Lamb or Goat Bone Broth
Bone broth is trendy, and for good reason. It’s a great way to incorporate extra collagen into your diet in a convenient form. But what about lamb bone broth, or goat bone broth? Chicken and beef get attention, and are the most commonly made or sold, but lamb and goat are no less delicious or deserving of attention.
Part of the reason you might not see lamb and goat bone broth sold in stores is that people assume it will be gamey, or strong tasting. As long as you’re using the correct meat, there’s nothing to be worried about, and for the record, the correct meat means a breed of lamb or goat bred for it’s good-tasting, mild meat. What you don’t want, is a hair breed from Australia or New Zealand, which are bred for hair, and have strong-tasting meat that’s essentially a by-product of the wool industry.
When it’s time to make your stock, Chef Alan Bergo has a few tips, and they might surprise you. The most important one you’ll find below is that chef prefers to cook the stock in a slow cooker, or crock pot. The slow cooker is ideal since the gentle cooking gives a clear broth, and the insulation from the ceramic insert of a slow cooker holds in heat for a superior collagen extraction. What you’ll end up with is a broth that gently coats the mouth with gelatin–a rich drinking experience. Chef suggests serving the broth in a mug, infused with a bit of rosemary and, lemon and cracked pepper.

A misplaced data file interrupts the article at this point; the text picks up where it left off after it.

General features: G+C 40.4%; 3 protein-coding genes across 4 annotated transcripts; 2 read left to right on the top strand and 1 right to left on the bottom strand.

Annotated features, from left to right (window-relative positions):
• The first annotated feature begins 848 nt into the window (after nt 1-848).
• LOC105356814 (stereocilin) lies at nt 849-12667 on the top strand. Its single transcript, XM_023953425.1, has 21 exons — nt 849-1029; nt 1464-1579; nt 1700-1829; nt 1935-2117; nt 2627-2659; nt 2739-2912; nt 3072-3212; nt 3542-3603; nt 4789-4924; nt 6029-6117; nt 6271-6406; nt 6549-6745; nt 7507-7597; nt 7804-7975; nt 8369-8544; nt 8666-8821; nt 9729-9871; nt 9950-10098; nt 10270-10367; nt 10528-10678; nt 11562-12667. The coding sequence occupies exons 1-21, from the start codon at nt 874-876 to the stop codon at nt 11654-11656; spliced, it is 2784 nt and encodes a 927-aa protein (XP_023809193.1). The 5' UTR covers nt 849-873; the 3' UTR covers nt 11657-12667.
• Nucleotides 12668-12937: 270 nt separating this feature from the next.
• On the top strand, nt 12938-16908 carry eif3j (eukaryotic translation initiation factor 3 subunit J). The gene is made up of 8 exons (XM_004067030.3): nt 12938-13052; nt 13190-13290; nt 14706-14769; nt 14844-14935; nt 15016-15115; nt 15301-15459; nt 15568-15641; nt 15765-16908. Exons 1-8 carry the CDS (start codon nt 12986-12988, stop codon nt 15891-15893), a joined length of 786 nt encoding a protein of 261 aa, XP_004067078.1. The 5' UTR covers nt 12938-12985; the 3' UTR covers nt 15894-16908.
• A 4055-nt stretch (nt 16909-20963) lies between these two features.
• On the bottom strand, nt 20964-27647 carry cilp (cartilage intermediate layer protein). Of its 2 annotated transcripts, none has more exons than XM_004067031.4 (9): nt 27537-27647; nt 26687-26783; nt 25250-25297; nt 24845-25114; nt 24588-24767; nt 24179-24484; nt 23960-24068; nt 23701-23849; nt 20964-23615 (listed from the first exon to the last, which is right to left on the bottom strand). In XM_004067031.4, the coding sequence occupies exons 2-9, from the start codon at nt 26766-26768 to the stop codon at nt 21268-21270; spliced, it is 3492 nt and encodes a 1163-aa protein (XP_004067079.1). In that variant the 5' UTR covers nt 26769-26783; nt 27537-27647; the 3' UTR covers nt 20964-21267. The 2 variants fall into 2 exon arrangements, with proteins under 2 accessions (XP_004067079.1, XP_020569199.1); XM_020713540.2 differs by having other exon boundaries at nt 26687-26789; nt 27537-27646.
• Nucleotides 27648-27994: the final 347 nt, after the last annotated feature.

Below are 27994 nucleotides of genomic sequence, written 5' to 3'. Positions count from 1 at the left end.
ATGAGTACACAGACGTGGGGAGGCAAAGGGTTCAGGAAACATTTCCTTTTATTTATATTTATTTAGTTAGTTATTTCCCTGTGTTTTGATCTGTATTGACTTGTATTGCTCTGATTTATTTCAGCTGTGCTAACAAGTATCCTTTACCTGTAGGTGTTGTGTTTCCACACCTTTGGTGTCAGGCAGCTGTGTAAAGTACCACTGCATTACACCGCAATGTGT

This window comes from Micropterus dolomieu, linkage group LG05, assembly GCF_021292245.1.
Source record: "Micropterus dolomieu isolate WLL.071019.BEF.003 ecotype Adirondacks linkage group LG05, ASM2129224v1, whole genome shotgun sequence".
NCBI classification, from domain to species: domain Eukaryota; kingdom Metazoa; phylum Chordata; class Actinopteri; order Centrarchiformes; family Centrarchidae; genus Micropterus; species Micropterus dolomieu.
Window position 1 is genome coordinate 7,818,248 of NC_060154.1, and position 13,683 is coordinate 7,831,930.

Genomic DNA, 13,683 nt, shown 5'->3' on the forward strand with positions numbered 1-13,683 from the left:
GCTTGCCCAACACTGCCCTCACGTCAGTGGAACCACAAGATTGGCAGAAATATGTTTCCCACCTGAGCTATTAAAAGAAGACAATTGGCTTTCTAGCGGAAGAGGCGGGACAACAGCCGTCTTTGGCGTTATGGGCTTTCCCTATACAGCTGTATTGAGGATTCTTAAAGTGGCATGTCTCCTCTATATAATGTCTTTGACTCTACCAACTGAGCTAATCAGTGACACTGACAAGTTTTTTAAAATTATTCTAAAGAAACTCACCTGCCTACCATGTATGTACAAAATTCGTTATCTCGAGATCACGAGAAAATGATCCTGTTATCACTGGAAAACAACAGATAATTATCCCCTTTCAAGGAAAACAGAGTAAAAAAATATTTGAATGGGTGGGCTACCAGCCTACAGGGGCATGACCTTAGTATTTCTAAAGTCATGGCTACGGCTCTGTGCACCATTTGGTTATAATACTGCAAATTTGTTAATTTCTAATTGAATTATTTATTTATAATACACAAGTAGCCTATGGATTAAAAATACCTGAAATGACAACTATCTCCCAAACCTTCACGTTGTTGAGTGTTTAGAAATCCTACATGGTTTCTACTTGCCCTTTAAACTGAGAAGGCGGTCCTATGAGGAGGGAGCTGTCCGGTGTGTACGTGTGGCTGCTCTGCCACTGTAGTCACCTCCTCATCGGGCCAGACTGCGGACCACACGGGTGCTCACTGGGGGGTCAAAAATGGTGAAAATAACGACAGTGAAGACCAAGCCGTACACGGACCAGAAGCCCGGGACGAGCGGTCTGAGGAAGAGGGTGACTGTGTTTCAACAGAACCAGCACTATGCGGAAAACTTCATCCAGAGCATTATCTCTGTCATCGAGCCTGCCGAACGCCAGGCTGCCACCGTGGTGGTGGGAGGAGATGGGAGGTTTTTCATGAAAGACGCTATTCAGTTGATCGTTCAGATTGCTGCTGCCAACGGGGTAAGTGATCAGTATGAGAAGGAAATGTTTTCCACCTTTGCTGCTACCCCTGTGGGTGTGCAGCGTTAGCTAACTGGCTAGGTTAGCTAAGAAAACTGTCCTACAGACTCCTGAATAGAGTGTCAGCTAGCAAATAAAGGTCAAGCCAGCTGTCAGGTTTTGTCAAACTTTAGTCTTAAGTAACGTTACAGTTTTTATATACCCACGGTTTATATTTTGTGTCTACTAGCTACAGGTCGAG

This recipe is by chef Alan Bergo. A chef from Minnesota, Alan is a veteran of the culinary industry, former executive chef of acclaimed Lucia’s Restaurant, and the Salt Cellar. Founder of the website Forager Chef, he’s best known as a respected authority on Midwestern foraging. Learn more about Alan and his hunt for mushrooms, wild and obscure foods at Forager Chef.
Lamb or Goat Bone Broth
- Slow Cooker
- Lamb and goat bones Your choice
- Carrot Small amount, cut into large pieces
- Yellow onion Small amount, peeled and cut into large pieces
- Ribs of celery Small amount, cut into large pieces
- Kosher salt to taste
- small sprigs of rosemary for serving - optional
- ground black pepper for serving - optional
- lemon juice for serving - optional
- Preheat the oven to 350. Roast the bones for 1 hour in cast iron pans, or alternately, baking sheets lined with parchment for easy cleanup can be used.
- Drain the fat from the pans and reserve for another use or discard. Put the bones in a slow cooker with the vegetables, top off the pot with water, and set on low for 24 hours, and as long as 48, topping off with fresh water if the level gets far below the bones for periods of extended cooking.
- Remove the bones, strain the stock, season to taste with salt, then chill completely to set the fat. Skim off the fat from the chilled broth, then refrigerate for up to 4 days, or freeze until needed. Chef Bergo prefers to freeze his, since thawing in a pan is quick and easy.
- To serve the bone broth, heat some of the broth, seasoning with a few cracks of the pepper mill and a dash of fresh lemon juice. Put a small rosemary sprig into a mug for each person, then pour steaming hot broth into the mugs and serve.